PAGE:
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Rainbow's End: The Crash of 1929
Contributor(s): Klein, Maury (Author)

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ISBN: 0195158016     ISBN-13: 9780195158014
Publisher: Oxford University Press, USA
OUR PRICE: $28.86  

Binding Type: Paperback - See All Available Formats & Editions
Published: May 2003
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Annotation: A compulsively readable history of the stock market crash of 1929 is written by one of America's foremost business historians--the author of "The Life and Legend of Jay Gould." 22 halftones.
Additional Information
BISAC Categories:
- History | United States - 20th Century
- Business & Economics | Economic History
- Business & Economics | Investments & Securities - General
Dewey: 338.540
LCCN: 2001036069
Physical Information: 0.98" H x 6.4" W x 9.1" (1.15 lbs) 368 pages
Themes:
- Chronological Period - 1920's
- Chronological Period - 20th Century
Features: Bibliography, Illustrated, Index, Price on Product
Review Citations: New York Times 05/18/2003 pg. 40
 
Descriptions, Reviews, Etc.
Publisher Description:
Rainbow's End tells the story of the stock market collapse in a colorful, swift-moving narrative that blends a vivid portrait of the 1920s with an intensely gripping account of Wall Street's greatest catastrophe. The book offers a vibrant picture of a world full of plungers, powerful bankers,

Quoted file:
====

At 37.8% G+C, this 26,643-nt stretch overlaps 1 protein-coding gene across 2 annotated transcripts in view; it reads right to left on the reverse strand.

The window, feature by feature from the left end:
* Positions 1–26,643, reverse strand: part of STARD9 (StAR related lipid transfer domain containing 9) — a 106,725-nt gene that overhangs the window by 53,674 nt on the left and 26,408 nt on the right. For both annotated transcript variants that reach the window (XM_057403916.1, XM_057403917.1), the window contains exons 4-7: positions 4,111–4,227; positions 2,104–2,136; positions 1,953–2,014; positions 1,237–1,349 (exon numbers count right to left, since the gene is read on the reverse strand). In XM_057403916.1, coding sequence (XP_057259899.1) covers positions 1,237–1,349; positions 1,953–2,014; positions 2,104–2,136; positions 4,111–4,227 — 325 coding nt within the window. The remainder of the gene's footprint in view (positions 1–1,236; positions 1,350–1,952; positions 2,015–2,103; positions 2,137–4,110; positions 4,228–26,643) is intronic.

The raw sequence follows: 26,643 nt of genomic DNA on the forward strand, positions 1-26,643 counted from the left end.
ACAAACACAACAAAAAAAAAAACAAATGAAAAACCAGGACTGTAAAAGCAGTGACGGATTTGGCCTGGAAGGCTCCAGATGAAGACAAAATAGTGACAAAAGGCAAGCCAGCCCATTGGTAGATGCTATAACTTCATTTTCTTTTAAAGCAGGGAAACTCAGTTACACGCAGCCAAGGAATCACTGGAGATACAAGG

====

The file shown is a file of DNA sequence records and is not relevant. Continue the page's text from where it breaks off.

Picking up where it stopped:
corporate titans, millionaire brokers, and buoyantly optimistic stock market bulls. We meet Sunshine Charley Mitchell, head of the National City Bank, powerful financiers Jack Morgan and Jacob Schiff, Wall Street manipulators such as the legendary Jesse Livermore, and the lavish-living Billy Durant,
founder of General Motors. As Klein follows the careers of these men, he shows us how the financial house of cards gradually grew taller, as the irrational exuberance of an earlier age gripped America and convinced us that the market would continue to rise forever. Then, in October 1929, came a
perfect storm-like convergence of factors that shook Wall Street to its foundations. We relive Black Thursday, when police lined Wall Street, brokers grew hysterical, customers bellowed like lunatics, and the ticker tape fell hours behind.

This compelling history of the Crash--the first to follow the market closely for the two years leading up to the disaster--illuminates a major turning point in our history.

 
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